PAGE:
I was born into a big family: three girls and two boys, in family photos we appear gathered like little satellites around our mother who was by then a single parent. It is an understatement to say that my mum was always busy. I don't recall her ever having the luxury of reading me a bedtime story, just the two of us sitting cozily together.
From experience I know that it is heartwarming to cuddle up with your small child and a good book, particularly now as the nights grow cooler. The mellow mood, your child's eager anticipation and the unfolding story create a sweet closeness.
For such times the delightfully engaging Buddha at Bedtime is an ideal choice for children aged six to 10. This is a collection of 20 stories from the Jataka Tales, ancient narratives attributed to the Buddha and retold for a modern audience. The richly illustrated Buddha at Bedtime takes the reader on a journey from the humble farmyard to the depths of the forest, to royal courts and fantastic realms beyond. There, a charming array of characters like the brave little parrot, Delightful, the loyal bull, and gentle hearted Roslina encounter adventures and mishaps, which serve to illustrate universal values such as kindness, generosity and wisdom.
Buddhist teachings emphasise compassion, peace and tolerance while acknowledging that suffering is an inevitable part of life. Distressing as it is, children too experience suffering, perhaps as a chronic illness, bullying or the loss of a beloved pet. The wisdom of the Buddha teaches us how to approach even complex problems with a positive attitude and find inner calm when we most need it. Before beginning each story you can set a relaxed mood with your child using the fun visualisation included in the book. There are also three short meditations at the back of the book, like the rainbow meditation, which introduce young ones to this valuable practice that may well stay with them for life. They will be happier and wiser for it.
Buddha at Bedtime is authored by Dharmachari Nagaraja, a guest presenter of "Pause for Thought" on BBC Radio 2's Terry Wogan Show in the UK . His work in radio broadcasting taught him that nothing captures a person's attention and imagination like a good story. Stories can provide an entrée into talking with children about complex issues like acquisitiveness or forgiveness.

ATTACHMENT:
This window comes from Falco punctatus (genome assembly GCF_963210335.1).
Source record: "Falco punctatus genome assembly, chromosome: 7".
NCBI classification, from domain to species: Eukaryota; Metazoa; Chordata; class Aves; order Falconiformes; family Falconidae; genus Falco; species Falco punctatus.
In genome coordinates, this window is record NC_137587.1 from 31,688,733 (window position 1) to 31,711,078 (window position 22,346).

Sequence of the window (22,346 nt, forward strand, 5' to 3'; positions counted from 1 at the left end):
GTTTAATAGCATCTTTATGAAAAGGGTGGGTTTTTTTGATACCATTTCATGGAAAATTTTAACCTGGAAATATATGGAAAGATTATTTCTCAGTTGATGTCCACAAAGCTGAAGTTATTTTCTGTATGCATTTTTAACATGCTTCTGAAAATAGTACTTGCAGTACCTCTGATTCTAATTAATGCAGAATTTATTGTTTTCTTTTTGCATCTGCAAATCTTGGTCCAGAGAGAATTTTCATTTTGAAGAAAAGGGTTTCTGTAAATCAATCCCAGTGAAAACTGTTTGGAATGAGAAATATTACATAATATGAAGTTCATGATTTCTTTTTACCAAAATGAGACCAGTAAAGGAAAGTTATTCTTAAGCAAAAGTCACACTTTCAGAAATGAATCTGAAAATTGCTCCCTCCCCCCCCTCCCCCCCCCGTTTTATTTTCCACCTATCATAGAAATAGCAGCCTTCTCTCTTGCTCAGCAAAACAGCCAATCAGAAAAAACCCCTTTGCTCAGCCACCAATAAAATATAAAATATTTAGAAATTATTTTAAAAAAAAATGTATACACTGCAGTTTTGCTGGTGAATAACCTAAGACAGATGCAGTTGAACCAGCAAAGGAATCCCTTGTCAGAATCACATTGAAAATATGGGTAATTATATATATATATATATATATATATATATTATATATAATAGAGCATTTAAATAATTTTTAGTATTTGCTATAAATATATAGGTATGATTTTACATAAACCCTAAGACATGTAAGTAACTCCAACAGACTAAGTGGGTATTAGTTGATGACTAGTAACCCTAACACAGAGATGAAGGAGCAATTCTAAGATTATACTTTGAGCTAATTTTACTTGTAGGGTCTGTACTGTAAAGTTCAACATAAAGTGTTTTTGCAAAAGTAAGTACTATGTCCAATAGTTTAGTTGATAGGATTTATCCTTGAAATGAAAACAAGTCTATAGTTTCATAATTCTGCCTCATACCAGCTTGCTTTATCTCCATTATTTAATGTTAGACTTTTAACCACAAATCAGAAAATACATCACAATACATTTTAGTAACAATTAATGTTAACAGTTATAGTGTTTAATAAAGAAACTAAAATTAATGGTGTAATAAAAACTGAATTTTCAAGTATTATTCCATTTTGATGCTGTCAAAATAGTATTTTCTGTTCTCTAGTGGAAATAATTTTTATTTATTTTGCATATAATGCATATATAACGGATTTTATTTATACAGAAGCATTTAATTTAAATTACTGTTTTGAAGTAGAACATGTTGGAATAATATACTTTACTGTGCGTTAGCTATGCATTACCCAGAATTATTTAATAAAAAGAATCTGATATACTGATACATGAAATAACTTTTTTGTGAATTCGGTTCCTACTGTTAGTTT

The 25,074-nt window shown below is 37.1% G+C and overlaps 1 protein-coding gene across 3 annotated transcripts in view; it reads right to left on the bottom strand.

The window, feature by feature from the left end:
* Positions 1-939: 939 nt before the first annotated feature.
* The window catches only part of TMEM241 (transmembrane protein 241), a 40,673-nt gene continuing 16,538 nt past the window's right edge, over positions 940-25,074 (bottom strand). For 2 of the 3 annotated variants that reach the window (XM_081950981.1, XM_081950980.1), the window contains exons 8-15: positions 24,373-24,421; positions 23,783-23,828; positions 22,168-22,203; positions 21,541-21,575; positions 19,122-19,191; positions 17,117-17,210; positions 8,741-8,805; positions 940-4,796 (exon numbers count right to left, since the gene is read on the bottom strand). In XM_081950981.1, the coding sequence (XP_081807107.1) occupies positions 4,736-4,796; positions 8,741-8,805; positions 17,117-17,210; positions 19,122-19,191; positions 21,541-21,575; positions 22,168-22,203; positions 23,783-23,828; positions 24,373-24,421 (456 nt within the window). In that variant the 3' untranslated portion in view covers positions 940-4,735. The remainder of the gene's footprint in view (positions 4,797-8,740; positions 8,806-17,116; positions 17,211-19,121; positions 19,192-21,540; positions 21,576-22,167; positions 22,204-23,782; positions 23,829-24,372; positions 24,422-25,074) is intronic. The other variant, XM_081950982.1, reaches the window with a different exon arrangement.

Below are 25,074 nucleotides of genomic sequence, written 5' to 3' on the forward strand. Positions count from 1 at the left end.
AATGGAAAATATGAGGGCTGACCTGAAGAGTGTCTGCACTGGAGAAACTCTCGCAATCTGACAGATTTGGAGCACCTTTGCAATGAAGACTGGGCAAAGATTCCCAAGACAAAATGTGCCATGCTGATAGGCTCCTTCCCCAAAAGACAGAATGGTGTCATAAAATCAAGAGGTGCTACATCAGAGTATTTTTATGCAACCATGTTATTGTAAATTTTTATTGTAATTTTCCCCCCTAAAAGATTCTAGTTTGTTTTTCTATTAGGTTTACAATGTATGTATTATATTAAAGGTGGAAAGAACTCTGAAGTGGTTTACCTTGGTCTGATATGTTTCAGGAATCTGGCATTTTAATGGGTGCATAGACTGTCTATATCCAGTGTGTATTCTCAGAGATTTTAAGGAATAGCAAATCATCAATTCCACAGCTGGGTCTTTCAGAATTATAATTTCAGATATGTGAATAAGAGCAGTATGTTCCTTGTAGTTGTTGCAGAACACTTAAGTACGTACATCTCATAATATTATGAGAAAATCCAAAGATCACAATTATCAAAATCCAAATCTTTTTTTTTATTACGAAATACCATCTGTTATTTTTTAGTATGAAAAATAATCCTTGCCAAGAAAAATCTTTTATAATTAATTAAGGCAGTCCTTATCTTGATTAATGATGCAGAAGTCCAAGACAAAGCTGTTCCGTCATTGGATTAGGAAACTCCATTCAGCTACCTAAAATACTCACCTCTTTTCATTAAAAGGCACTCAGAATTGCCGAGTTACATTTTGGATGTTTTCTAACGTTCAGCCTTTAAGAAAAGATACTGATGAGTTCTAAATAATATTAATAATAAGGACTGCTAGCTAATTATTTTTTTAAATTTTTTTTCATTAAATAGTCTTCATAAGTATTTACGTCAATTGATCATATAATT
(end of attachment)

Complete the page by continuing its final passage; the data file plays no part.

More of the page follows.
Children feel it keenly when they're wronged or treated unfairly and it is often difficult to broach the subject of forgiveness in a way that they can relate to and understand. Actually, even as adults this is not an easy thing to do - just look at the numerous wars, conflicts and family feuds taking place around the world! One of the tales in Buddha at Bedtime is "The Kind and Wise Stag". Dinos is a magnificent bejewelled stag who saves the life of a drowning man, Arthur.
Many years later, Arthur betrays the stag after learning that the king has offered a reward for Dinos's capture. When the king discovers Arthur's betrayal he wants to punish the man, but Dinos intercedes on his behalf, showing a deep compassion that ultimately benefits all the characters in the story.There was a time when I wouldn't have picked up a book like Buddha at Bedtime thinking it would somehow contravene my Christian faith. This is limited thinking because the values espoused by the Buddha are universal and uplifting. Buddhists and non Buddhists alike can benefit from these tales.
Buddha at Bedtime is likely to become a favourite in any household with young children, and deservedly so.
Nicola Silva is a journalist and writer based in Sydney